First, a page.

The family of a Colorado teenager filed a lawsuit Thursday accusing an off-duty corrections officer of using deadly force “recklessly” and “without warning” when he fatally shot the teen in his backyard as a group of friends were fleeing the scene of a home break-in.
The wrongful death complaint filed in Denver District Court comes four months after the death of Alexis Mendez-Perez, 16, and more than two months after Denver District Attorney Beth McCann declined to file charges against the shooter, Desmond Manning, 46, who was a state Department of Corrections criminal investigator at the time. He was no longer with the department as of July, a spokeswoman confirmed.
McCann said she believed there wasn’t enough evidence to compel a jury to find Manning guilty of murder beyond a reasonable doubt and prove he wasn’t acting in self-defense.
But the family of Mendez-Perez said it does not think Manning was justified when he chose to confront the teen, who they say was not a threat, and shoot at him in Manning’s backyard.
The case has fueled protests in Denver against racial injustice and calls to “defund the police.”
A second teen whom Manning shot in the leg is also a plaintiff in the lawsuit. The teen and Mendez-Perez’s family are seeking compensatory damages.
“We want justice — not for them to be let off the hook right away,” Ana Mendez, an older sister of Mendez-Perez, said of law enforcement officers who use deadly force.
The shooting of Mendez-Perez unfolded just after 1 a.m. on April 23, when he and four other high school friends were suspected of breaking into a vacant rental home in northeast Denver, according to court documents. The family said in their lawsuit that the friends knew no one was living there and were looking to party.
Manning and his family lived directly behind the home. Police records say his wife had said goodnight to their son and was about to go to bed when she saw about five males attempt to break in and called 911.
She woke up Manning, who told investigators that he then grabbed a handgun from a lock box, made sure the house was secured and waited for police to arrive.
Manning’s wife then called 911 a second time after seeing the group inside the neighboring home.
After Denver police arrived at the scene, according to police records, the group inside the vacant home scattered, with Mendez-Perez and a friend, Andy Munoz, climbing a fence into Manning’s backyard.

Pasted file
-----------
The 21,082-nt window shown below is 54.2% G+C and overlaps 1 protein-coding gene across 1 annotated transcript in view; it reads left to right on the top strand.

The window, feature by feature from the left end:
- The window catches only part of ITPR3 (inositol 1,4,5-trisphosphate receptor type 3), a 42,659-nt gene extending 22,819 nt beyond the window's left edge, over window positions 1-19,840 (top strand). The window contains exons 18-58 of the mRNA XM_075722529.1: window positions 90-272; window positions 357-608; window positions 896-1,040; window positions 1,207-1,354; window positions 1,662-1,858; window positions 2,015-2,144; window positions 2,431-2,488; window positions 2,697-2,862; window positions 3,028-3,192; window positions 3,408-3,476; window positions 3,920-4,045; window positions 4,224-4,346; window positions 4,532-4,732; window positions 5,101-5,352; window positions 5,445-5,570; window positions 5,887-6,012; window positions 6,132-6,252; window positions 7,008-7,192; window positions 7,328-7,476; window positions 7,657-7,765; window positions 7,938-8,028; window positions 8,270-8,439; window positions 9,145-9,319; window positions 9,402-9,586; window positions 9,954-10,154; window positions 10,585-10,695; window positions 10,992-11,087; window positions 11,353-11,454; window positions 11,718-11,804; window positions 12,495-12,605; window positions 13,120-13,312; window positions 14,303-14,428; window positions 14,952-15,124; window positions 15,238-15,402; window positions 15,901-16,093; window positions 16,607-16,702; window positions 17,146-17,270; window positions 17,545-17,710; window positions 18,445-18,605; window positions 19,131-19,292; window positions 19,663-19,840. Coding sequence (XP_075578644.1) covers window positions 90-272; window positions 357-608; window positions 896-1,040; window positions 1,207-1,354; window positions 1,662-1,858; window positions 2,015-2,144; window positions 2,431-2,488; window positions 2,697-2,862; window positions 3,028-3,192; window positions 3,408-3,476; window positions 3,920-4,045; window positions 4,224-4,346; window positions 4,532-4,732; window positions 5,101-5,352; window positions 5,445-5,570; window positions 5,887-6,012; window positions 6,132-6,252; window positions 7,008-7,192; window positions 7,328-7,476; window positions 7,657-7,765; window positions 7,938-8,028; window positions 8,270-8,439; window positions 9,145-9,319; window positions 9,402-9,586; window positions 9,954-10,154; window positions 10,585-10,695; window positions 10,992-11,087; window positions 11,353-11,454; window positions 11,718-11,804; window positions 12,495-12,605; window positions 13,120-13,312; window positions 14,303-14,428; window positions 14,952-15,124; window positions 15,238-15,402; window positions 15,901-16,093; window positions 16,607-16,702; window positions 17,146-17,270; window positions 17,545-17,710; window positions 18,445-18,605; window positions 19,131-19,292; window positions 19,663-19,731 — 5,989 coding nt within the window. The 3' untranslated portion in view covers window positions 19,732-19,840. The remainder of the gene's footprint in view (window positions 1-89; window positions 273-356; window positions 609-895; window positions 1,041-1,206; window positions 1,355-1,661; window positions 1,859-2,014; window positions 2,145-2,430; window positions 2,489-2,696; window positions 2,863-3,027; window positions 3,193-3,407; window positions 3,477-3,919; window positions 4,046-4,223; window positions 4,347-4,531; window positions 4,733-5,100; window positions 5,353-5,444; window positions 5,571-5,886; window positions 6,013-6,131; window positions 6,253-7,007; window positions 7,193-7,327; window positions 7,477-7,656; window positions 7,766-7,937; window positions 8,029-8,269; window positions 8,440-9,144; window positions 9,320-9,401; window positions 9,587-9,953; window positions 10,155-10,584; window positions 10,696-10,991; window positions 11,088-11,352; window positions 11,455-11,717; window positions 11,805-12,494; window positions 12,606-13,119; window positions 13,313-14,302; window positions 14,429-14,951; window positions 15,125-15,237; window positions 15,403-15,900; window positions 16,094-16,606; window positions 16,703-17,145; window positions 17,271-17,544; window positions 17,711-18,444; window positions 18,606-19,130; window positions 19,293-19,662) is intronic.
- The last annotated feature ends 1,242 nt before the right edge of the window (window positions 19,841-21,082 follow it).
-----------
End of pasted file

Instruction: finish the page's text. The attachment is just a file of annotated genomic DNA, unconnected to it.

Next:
Manning, waiting with his pistol, turned on his porch light and fired five times as Mendez-Perez and Munoz ran away, according to the lawsuit.
Mendez-Perez was hit in the back and Munoz, 18, in the back of his left leg, the complaint said, adding that Manning “did not warn anyone or say anything before shooting.”
Manning later told investigators that he had felt threatened and “didn’t want to have these men come into my home,” where his wife and children were inside.
“I was thinking, you know, like fight or flight comes to mind, and like I didn’t want to be attacked,” Manning said, according to police reports.
He told investigators he was unsure if he actually hit anyone. “They all continued to run. Nobody fell. Nobody stumbled. Nobody slowed down. They just continued to come and move,” Manning said.
Police arrested Manning at the scene on suspicion of second-degree murder, but he was later released without having to post bail. Prosecutors later decided no criminal charges were warranted.
Manning could not be reached for comment Thursday and an attorney for him in his criminal case did not immediately respond to a request from NBC News.
Charlie Crichton, an attorney representing Mendez-Perez’s family and Munoz, said the group of friends were not armed and did not intend to harm anyone when they broke into the vacant home.
He said that while they might have been criminally trespassing, their actions didn’t justify being shot at and one of them killed.
“Breaking into a vacant house should not be a death sentence,” Crichton said. “We have the criminal justice system for high school kids who break into a vacant house.”
He added that Manning could have “let police do their jobs” rather than shooting.
The status of the criminal cases against Munoz and the other juvenile suspects involved was not immediately clear.
Mendez-Perez’s name has been invoked during protests against police brutality, and his sister has said she will continue to advocate on his behalf.
“My brother is gone,” Ana Mendez said. “I don’t understand how someone can take a life and then nothing happens.”